It's another intelligent, thoughtful, and quietly gripping, program.

There's more good writing, although of a different calibre to Foyle's War, in Trevor's World Of Sport (ABC 10.00pm Tuesdays). A rueful comedy series about a dysfunctional sport agent, it is written and directed by Andy Hamilton (Drop The Dead Donkey and Bedtime).

Neil Pearson stars as Trevor Heslop, sports agent to the stars. Trevor's life is in a mess.

He's separated from his wife, his most lucrative client is going crazy and he's having a recurring nightmare about accepting a prestigious award while sitting naked on the toilet.

Fundamentally an honest sports agent, Trevor is desperately struggling to keep his honour in the money-infested waters of commercialised sport.

Paul Reynolds, who usually plays obnoxious, pushy types, plays his obnoxious, pushy partner Sammy Dobbs, and is quite good (he's had lots of practice).

Trevor's World Of Sport features several famous sports stars appearing as themselves, a gimmick that does nothing for me and only occasionally ads verisimilitude to the series.

A Hat Trick production, the series' cast includes many familiar faces from series like Bedtime and movies like Love Actually.

The new series of Little Britain (ABC 9.00pm Wednesdays) is described by the ABC as a "character-based sketch show". They also say that the first series was "hailed as one of the most innovative comedies of 2003".

I found the first episode of the new series dead annoying, and not innovative at all. It turns out that "character-based" sketch comedy means sketches that have dispensed with the basic element of comedy: the gag.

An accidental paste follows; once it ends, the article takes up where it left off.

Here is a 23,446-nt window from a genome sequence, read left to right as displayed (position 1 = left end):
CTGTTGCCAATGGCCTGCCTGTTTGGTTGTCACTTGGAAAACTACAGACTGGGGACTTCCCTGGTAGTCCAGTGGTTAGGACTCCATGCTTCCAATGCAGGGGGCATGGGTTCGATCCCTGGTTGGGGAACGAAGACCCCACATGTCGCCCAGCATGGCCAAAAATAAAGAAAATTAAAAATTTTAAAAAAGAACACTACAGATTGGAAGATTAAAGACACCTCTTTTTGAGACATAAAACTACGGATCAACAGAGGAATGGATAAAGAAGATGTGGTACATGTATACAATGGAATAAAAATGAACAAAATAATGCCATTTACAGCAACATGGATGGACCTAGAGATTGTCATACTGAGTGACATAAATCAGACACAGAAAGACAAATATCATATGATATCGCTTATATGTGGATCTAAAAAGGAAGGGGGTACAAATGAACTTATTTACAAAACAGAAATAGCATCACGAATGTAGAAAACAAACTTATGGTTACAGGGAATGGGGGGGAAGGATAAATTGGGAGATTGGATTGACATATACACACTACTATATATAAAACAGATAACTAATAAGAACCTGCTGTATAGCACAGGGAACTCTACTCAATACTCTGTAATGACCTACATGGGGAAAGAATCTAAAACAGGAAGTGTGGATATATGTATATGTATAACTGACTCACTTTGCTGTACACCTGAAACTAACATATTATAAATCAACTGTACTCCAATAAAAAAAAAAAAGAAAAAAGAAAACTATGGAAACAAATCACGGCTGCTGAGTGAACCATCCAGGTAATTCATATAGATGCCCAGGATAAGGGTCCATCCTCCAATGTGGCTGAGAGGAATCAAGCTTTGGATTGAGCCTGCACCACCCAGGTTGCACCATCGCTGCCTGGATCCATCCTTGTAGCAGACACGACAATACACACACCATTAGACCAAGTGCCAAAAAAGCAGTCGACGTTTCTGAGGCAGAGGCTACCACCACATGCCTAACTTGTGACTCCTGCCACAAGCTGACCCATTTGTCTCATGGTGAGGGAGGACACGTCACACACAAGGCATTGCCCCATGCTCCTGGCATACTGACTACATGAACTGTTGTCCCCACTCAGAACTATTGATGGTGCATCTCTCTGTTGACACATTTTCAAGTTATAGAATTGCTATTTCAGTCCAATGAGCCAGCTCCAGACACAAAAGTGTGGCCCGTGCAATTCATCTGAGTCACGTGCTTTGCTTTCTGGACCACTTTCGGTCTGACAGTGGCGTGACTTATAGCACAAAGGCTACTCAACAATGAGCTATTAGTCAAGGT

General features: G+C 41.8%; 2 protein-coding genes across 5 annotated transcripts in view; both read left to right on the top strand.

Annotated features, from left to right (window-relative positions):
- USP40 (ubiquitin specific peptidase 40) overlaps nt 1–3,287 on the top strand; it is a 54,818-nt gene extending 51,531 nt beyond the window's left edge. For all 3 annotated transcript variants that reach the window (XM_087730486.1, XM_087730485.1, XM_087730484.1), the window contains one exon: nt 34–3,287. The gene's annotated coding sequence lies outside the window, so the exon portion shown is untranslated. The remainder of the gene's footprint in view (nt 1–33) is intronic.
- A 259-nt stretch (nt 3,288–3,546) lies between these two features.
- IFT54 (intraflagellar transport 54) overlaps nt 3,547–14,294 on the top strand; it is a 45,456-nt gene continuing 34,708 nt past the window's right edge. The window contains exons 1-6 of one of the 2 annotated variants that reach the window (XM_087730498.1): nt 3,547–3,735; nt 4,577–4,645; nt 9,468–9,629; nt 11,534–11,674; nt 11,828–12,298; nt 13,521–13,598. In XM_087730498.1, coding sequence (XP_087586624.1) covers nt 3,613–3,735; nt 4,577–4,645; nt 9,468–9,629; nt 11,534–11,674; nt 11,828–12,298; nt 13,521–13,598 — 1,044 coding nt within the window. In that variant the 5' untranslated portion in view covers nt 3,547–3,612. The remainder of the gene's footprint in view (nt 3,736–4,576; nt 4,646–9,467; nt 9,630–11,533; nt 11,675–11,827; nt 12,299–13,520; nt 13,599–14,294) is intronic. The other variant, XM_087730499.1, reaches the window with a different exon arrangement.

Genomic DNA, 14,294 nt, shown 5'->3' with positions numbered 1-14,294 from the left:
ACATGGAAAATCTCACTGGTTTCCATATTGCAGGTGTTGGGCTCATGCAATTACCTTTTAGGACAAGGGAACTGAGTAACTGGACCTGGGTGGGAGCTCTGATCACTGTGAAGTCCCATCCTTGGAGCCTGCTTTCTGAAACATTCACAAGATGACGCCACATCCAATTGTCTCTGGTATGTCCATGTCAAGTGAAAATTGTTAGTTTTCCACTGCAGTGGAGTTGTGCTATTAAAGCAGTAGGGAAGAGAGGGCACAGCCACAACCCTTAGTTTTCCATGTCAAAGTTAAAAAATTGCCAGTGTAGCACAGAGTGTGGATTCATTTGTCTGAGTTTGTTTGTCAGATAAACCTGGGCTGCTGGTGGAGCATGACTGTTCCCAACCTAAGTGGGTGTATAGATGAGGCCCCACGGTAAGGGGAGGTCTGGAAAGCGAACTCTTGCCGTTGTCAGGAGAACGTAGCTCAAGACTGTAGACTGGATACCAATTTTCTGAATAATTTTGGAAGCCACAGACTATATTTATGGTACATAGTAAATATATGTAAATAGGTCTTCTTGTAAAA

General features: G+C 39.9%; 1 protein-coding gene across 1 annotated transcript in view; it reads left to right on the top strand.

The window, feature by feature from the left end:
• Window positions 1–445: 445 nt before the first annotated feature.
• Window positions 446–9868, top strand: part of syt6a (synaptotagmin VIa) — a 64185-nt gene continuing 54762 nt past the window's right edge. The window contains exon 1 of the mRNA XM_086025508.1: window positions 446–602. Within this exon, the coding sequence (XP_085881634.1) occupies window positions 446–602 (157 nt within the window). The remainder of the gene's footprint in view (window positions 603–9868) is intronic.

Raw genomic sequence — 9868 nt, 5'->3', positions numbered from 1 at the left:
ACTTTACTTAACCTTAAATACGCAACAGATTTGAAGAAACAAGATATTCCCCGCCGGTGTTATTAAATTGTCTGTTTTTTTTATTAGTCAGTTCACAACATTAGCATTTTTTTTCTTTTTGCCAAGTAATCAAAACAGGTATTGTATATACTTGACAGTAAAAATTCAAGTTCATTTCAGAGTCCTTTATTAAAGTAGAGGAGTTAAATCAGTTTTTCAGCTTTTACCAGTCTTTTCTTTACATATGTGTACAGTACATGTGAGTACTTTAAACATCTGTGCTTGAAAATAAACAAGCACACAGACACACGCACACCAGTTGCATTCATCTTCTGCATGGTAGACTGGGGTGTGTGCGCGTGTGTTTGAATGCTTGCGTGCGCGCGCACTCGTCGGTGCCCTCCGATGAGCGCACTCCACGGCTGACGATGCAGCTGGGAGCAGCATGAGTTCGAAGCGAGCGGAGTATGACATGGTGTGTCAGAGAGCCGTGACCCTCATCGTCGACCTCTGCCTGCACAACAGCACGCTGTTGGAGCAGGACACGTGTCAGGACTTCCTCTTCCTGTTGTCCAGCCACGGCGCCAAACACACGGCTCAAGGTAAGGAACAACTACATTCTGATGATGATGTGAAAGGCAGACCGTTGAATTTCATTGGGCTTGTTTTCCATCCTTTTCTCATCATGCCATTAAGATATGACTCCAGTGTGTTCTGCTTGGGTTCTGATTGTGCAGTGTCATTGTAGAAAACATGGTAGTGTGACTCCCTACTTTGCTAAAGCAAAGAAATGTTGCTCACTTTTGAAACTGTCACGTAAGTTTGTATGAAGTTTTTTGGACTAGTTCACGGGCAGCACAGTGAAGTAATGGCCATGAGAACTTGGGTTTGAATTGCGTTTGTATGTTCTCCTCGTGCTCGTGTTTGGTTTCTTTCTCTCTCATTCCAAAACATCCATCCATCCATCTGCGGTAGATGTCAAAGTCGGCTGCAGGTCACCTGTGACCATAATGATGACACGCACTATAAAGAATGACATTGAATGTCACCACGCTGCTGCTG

Instead, the writers and performers (Matt Lucas and David Walliams) have convinced themselves that all that is needed to be funny is to act the fool. And being outrageous is apparently the height of hilarious wit.

In the first episode of Series Two, their character teen delinquent Vicky Pollard is caught shoplifting. She tells the security guard, "Oh my God, this is, well, harassment. God you're so racist. It's like being back at Borstal. Anyway, don't listen to her, 'cos everyone knows she's done it with an Alsatian."

Laugh? I nearly pissed myself!

Well, actually, no I didn't. In fact, I found it so tedious that I turned off the preview tape less than half-way through.

While Johnny Howard splurges money on the military, very little money is being provided for stopping the devastation being caused by the steady advance across the Top End of the toxic Cane Toad.

Cane Toads are poisonous. Predators who eat them die quickly. They do not learn to avoid the toads.

Originally from South America, the toads were introduced into Queensland in 1935 in a disastrously ill-considered attempt to biologically control the sugar cane beetle. The toads ignored the beetles and instead settled in to wreak havoc on our environment.

They are wiping out native frogs, kookaburras, quoll, snakes and goannas. Richard Morecroft's new nature documentary Goannas And The Rubbish Frogs (ABC 6.00pm Saturdays) reveals that in parts of Kakadu there are an alarming 20,000 cane toads per square kilometre making Aboriginal communities concerned that goannas could well be wiped out.

At the present rate of funding, an effective genetic control is at least a decade away. Meanwhile, wet season floodwaters are carrying the cane toads ever deeper into previously pristine wilderness areas.